To say it wasn't Porsche's day in Long Beach this weekend would be an understatement. A very successful qualifying session had both 991s sitting in comfortable positions for the start, with the Earl Bamber/Laurens Vanthoor car on the outside of the front row. Porsche was confident that after a great finish in the long Florida endurance race at Sebring, they'd have no issue running quickly in this, the shortest race of the year. Friday ended with the team riding a wave of high emotion, but unfortunately it would not last.
At the green flag, Laurens Vanthoor pushed his way into the lead of the race, and absolutely dominated through the first stint, putting down fast laps and keeping the nose of the 991 R out of trouble. During the race's second caution phase, Vanthoor pitted to hand off the car to Earl Bamber, while BMW driver Alex Sims assumed the lead. It took only eight laps for Bamber to re-take the lead of the race and start to stretch a gap at the front of the field.
Everything fell apart for the Porsche team when Bamber's front right suspension sheared a bolt off and the 911 collapsed at that corner. Porsche was forced to retire #912 from the race after 80 of the 100 minutes. It'd run at the front for the whole race, and led the majority of those laps, but it's all for naught because of a small five dollar part failing. Sometimes that's just how the crumbles.
Earl Bamber (911 RSR #912): “Our 911 RSR ran very well on this track. The guys did one quick pit stop and we were holding a comfortable lead. But then something went wrong with the suspension and that was the end of our race. It’s a shame for the team, but such things happen. Now we’ll be back to attack in Mid-Ohio.”
As for the #911 car, their issues were not mechanical, but a result of getting held up behind someone else in the pit lane. The car was held up at turn two, where some minor damage was done to the Porsche's front bumper, having impacted the rear bumper of the car ahead. During the pit stop where Patrick Pilet handed the car off to Nick Tandy, Sebring winners both of them, a car held up the team in pit lane. They were on track to rejoin the field in second position, but the hold up shoved them back several spots. An extra pit stop later in the race cost the team their hold on the lead lap, and they ultimately finished 6th.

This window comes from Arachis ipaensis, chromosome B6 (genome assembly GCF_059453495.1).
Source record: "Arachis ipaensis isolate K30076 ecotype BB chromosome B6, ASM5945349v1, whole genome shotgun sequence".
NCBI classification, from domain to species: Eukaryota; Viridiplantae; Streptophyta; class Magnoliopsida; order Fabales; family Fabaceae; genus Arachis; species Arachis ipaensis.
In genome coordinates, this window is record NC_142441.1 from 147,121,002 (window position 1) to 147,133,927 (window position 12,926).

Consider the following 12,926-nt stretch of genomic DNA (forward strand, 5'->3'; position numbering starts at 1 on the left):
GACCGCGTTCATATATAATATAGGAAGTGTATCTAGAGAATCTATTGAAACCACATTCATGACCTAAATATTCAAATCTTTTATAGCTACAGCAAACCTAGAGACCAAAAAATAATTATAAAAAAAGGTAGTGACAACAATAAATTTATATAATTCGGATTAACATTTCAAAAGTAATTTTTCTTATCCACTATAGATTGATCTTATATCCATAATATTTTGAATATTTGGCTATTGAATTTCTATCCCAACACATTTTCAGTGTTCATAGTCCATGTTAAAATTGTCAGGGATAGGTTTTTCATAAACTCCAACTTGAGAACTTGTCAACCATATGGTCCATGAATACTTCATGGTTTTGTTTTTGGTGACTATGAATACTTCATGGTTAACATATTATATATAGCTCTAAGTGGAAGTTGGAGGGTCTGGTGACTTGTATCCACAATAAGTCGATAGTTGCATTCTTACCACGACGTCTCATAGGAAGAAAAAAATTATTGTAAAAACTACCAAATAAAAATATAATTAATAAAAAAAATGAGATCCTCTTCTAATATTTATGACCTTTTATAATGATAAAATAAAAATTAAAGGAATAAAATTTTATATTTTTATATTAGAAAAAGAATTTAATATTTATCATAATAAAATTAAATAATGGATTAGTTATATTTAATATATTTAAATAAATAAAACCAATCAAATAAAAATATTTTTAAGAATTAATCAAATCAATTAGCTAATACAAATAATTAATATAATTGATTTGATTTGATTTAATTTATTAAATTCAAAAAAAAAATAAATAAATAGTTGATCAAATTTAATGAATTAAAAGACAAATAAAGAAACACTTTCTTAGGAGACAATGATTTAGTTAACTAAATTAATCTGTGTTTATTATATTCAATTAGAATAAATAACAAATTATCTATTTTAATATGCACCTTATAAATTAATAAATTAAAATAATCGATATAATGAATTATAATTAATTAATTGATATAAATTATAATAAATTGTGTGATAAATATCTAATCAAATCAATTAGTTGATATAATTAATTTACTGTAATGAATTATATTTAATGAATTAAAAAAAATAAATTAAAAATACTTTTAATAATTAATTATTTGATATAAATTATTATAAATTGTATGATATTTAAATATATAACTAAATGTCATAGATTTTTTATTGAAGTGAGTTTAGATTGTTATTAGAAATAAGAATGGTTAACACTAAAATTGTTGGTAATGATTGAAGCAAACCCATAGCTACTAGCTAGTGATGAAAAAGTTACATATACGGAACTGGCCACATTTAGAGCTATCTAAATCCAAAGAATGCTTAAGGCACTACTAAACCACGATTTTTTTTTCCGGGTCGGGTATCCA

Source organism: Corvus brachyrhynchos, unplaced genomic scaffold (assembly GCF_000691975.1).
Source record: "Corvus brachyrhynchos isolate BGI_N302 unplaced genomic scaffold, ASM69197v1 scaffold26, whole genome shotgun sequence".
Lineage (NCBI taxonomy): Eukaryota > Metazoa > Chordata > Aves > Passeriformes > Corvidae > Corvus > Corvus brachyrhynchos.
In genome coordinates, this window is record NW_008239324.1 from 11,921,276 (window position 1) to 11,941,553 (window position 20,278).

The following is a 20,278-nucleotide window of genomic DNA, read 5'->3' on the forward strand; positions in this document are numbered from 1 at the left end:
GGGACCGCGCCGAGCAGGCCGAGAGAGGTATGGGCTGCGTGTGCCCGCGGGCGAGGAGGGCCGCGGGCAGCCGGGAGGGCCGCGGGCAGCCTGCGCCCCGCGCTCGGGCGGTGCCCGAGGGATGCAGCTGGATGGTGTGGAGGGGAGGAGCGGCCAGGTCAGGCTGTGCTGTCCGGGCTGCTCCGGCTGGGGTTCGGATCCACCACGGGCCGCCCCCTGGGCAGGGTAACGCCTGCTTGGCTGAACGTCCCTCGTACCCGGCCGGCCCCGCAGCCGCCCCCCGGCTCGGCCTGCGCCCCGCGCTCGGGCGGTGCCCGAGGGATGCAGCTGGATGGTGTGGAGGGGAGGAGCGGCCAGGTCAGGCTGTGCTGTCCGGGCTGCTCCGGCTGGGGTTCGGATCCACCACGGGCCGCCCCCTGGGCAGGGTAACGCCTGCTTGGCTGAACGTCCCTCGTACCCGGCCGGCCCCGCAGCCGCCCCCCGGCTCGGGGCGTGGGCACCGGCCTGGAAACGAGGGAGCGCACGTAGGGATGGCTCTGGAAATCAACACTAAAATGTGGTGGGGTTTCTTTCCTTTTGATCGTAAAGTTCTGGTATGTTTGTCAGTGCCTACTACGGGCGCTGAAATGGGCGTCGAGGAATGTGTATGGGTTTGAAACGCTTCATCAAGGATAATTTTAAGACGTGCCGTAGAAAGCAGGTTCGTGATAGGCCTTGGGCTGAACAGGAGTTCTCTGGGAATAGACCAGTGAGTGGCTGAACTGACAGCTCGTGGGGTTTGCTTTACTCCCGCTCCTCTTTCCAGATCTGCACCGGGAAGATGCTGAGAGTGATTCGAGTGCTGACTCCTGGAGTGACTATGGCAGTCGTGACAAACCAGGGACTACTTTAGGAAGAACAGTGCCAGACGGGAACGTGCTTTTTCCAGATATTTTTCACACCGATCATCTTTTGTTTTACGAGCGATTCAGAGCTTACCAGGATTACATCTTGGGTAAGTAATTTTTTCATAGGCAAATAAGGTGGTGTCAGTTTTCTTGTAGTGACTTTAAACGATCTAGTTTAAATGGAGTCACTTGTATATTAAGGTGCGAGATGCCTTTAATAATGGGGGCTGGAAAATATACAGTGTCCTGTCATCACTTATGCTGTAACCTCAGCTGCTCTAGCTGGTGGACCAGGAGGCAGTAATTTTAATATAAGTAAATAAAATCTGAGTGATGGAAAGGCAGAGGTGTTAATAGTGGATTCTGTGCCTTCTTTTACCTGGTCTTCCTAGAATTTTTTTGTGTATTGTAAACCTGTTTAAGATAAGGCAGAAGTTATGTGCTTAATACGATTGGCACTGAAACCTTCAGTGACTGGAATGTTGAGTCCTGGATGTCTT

Comments on the race:
Dr Frank-Steffen Walliser, Vice President Motorsport and GT Cars:
“This race offered everything that spectators like on a street circuit. With our #912 contender, Laurens and Earl did everything right. Laurens made a cracking start and immediately took the lead. Earl also fought his way back to the front after the pit stop. Both of them drove an immaculate race, and also found brilliant solutions to difficult situations during some close calls with competitors. For a street race, they were in a very comfortable lead when the damage to the suspension, which could have been caused by , quite possibly cost them the win. That was simply bad luck. The race for the #911 car was influenced by a rear-ender. There wasn’t a lot Nick and Patrick could do after that. All in all, we can say that the performance of the 911 RSR was good and that the team did a great job. We’ll take these positive impressions with us to the next race in Mid-Ohio.”
Race result: GTLM class
1. Gavin/Milner (GB/USA), Chevrolet Corvette, 69 laps
2. Westbrook/Briscoe (GB/USA), Ford GT, 69
3. Hand/Müller (USA/D), Ford GT, 69
4. Magnussen/Garcia (DK/E), Chevrolet Corvette, 69
5. Krohn/Edwards (SF/USA), BMW M8, 69
6. Tandy/Pilet (GB/F), Porsche 911 RSR, 69
7. Vanthoor/Bamber (B/NZ), Porsche 911 RSR, 52
8. Sims/de Phillippi (GB/USA), BMW M8, 37